This textual analysis of the Sun newspaper coverage of the Ebola Virus Disease (EVD) in West Africa revealed how myths and stereotypes combined to blame an American lawyer, Patrick Sawyer, for his own death. This followed an outbreak of the Ebola Virus Disease in the West African sub-region in 2013. The disease spread to Nigeria in 2014. The Ebola deadly disease recorded 7000 cases and claimed over 5000 deaths in the sub-region. It is for this reason that this paper investigated the Sun Newspaper coverage of outbreak in West Africa. A content analytical study was adopted and a total of 123 editions of Sun newspaper formed the population. Out of this, 94 copies from July to October, 2014, formed the sample size. The paper covered 234 stories on Ebola Virus Disease through news, features, editorials, pictures and cartoons. The theoretical framework involved agenda setting and social responsibility theories. The findings showed that Sun newspaper displayed significant news battering in its coverage of the deadly disease in West Africa. It also provided the news prominence, accuracy and magnitude of issues related to the disease on its front and inside pages. It was also found, that the hypotheses employed and tested in this direction received both statistical and empirical support. The paper finally recommended among others, that surveillance for infectious disease outbreak and response must be given serious attention in West Africa and other nations if we must remain a step ahead of any pandemic.
The Ebola Virus Disease (EVD), commonly known as “Ebola Hemorrhagic Fever” (EHF), is a disease of humans and some other primates caused by Ebola virus. The fruit bats, grasscutters, wild rabbits, and poor sanitary environments are believed to be the major carriers of the virus.
The virus was first identified as a possible new “strain” of mar bug virus in 1976. The virus got its name from the Ebola River in the democratic Republic of Congo where an outbreak of the disease occurred in 1976. The Ebola virus is an ongoing endemic disease in the West African sub-region with a mortality rate of about 70%. The first outbreak of Ebola virus occurred in Congo Republic in 1976, but the most recent outbreak had its roots in Guinea in December 2013. It then spread to Liberia and Sierra Leone, respectively. An insignificant number of twenty cases occurred in Nigeria and another in Senegal the same year. In 2014, similar cases of the virus were reported in Mali and significant cases in the United States and Spain. As at 22nd December, 2014, the World Health Organization (WHO) reported that a total of 19,374 suspected cases of the virus with 7,533 deaths were recorded globally. However, the WHO believes that this number substantially understates the magnitude of the outbreak.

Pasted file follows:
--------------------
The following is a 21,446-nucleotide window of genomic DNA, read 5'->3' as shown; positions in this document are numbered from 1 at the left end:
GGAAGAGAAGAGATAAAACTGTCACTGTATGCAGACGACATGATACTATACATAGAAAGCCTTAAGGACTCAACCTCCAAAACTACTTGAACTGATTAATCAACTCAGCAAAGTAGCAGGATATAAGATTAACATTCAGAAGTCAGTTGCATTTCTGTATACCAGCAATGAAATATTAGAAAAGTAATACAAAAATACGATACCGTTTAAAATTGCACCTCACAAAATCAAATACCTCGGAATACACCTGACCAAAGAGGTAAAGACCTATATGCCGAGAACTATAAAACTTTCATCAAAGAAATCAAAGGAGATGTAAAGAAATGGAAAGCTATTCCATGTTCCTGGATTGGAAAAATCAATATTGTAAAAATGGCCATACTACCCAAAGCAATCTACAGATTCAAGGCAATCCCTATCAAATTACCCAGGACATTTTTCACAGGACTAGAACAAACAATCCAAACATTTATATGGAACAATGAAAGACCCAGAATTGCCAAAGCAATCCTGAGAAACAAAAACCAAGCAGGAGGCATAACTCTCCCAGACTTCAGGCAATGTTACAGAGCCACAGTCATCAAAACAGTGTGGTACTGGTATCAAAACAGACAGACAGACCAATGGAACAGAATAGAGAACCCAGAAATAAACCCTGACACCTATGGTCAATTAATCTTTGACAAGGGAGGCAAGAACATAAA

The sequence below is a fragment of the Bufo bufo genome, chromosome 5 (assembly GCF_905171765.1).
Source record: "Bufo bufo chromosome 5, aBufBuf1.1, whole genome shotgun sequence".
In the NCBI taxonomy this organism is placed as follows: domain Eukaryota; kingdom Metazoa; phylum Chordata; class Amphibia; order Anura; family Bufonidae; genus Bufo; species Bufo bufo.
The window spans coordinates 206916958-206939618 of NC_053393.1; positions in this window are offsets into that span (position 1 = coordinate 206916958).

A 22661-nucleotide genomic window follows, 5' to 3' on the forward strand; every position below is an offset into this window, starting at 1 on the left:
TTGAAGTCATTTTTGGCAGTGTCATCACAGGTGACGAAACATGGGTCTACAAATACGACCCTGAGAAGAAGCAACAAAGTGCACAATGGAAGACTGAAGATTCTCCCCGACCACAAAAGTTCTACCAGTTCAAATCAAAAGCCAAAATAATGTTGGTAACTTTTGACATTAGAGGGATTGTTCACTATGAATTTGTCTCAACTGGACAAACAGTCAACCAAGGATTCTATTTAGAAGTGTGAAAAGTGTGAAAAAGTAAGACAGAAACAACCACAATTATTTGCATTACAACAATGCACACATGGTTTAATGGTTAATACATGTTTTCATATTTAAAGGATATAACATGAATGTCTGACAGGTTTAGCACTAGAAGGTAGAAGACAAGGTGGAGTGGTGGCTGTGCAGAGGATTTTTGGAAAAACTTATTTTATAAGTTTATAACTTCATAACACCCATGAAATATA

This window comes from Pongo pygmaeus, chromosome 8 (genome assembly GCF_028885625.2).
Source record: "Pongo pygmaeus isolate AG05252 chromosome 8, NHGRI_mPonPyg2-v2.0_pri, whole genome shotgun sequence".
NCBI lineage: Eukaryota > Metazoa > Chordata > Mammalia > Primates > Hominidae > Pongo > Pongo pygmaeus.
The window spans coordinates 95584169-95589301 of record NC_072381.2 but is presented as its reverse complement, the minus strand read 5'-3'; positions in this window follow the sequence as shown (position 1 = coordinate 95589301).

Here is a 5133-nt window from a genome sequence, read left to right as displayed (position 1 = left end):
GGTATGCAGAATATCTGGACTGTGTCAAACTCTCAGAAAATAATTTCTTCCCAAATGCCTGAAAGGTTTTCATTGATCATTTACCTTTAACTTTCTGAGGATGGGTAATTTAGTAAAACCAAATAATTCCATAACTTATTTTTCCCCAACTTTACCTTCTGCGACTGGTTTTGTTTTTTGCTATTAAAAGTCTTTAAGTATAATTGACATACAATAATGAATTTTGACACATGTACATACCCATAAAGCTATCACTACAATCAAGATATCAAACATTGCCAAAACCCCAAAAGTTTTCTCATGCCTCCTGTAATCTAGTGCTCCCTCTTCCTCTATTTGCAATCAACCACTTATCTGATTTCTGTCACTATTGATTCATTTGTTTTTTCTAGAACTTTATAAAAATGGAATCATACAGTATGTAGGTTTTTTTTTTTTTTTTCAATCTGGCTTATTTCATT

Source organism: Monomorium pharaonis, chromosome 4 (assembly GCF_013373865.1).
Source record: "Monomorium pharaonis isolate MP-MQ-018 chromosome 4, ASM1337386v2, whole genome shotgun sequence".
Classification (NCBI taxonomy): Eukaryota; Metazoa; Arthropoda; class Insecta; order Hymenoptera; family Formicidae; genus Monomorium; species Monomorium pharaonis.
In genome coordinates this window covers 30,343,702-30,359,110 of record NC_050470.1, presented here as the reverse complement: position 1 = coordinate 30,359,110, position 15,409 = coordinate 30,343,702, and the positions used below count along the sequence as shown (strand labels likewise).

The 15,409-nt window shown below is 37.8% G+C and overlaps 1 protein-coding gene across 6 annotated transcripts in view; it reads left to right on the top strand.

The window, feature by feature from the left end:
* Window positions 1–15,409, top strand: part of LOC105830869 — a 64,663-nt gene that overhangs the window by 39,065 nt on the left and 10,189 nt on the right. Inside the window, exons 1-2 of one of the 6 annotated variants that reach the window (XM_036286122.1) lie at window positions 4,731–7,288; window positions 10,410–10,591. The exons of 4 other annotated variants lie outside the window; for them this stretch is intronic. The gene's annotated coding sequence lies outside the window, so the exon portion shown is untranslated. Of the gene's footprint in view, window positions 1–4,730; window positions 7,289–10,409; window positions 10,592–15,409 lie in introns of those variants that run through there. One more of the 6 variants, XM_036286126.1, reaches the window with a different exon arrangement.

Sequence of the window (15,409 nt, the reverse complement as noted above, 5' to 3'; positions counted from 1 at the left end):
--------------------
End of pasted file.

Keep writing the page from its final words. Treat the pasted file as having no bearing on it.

In August 2015, WHO reported that 10% of Ebola-related deaths were health-care workers, and by the end of the same month, it confirmed that the loss of so many health workers was making it difficult for them to provide sufficient foreign medical workers to assist. In September, WHO estimated that the capacity of affected countries for capacity for treating Ebola patients was insufficient by the bed-space-equivalent of 2,122. By the end of October 2015, many of the hospitals in the affected areas had become dysfunctional or totally closed prompting some health experts to declare that their inability to provide medical needs may have caused “an additional death rate” likely to exceed the outbreak itself.
However, Nigeria had her first ever Ebola experience on 20th July, 2014, when an American lawyer, Patrick Sawyer, flew from Liberia to Nigeria defying the doctor’s instruction not to travel. On Sawyer’s arrival in Lagos from Monrovia, he slumped. Unfortunately, Sawyer died four days later. In reaction, the Nigerian government traced all persons that made contact with Sawyer for signs of infection. Also, the nation quickly increased her surveillance at all entry points.
One of the nurses who attended to Sawyer died on 6th August, 2014, and the doctor who treated him also died on 19th August. However, by October 2014, the Nigerian Ebola outbreak was finally and effectively contained. By 20th October, 2014 Nigeria was declared Ebola-free by the WHO following two incubation periods set up without any further case. It was indeed a battle that was miraculously won. The media in Nigeria (print and electronic) had successfully battered the story of the Ebola Virus disaster.
This paper examines the extent to which Sun Newspaper covered and discharged the campaigns that crushed the Ebola virus in West Africa. Unfortunately, in developing nations like Nigeria, most of the data sources are either not available or not usually in electronic form. They are commonly kept manually in notebooks with attendant inconsistencies due to human error. This is a handicap for most Third world nations which may want to join the trend in using automated data sources for syndromic surveillance.
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